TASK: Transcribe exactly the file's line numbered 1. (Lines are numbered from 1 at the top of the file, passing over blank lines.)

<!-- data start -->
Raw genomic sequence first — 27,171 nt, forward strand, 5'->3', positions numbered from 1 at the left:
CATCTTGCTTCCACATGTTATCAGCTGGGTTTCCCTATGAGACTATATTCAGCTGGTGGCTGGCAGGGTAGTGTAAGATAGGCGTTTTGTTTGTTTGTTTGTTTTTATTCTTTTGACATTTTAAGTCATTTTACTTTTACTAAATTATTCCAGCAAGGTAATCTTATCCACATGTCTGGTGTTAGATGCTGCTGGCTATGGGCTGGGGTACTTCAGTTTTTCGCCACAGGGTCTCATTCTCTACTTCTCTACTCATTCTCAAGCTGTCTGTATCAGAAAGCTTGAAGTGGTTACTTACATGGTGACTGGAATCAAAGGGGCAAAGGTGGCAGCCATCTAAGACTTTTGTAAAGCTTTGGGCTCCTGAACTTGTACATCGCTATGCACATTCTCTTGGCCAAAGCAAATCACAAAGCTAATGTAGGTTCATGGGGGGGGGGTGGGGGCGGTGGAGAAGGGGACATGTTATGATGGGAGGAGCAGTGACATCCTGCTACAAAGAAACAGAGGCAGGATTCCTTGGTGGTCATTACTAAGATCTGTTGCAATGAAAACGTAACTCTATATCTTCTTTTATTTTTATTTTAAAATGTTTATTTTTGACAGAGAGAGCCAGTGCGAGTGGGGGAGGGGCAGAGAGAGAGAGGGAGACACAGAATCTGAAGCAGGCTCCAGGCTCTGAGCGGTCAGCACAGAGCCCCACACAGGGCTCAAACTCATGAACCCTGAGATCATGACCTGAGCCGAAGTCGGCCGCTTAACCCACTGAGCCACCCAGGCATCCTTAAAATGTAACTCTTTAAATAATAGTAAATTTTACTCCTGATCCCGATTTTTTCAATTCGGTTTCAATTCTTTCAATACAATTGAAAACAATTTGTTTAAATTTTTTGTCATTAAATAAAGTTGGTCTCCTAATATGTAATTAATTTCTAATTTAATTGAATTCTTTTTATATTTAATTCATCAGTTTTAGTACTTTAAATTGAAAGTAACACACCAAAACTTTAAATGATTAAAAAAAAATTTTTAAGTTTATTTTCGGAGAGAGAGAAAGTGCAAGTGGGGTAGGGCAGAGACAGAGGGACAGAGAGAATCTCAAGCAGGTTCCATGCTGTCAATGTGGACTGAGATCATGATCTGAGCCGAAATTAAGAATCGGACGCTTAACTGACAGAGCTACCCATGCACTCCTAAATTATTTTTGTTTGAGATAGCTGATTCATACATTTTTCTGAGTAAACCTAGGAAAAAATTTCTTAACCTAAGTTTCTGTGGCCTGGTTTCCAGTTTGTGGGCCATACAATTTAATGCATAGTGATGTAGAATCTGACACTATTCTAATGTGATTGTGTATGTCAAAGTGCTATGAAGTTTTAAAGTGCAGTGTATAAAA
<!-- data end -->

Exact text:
Raw genomic sequence first — 27,171 nt, forward strand, 5'->3', positions numbered from 1 at the left: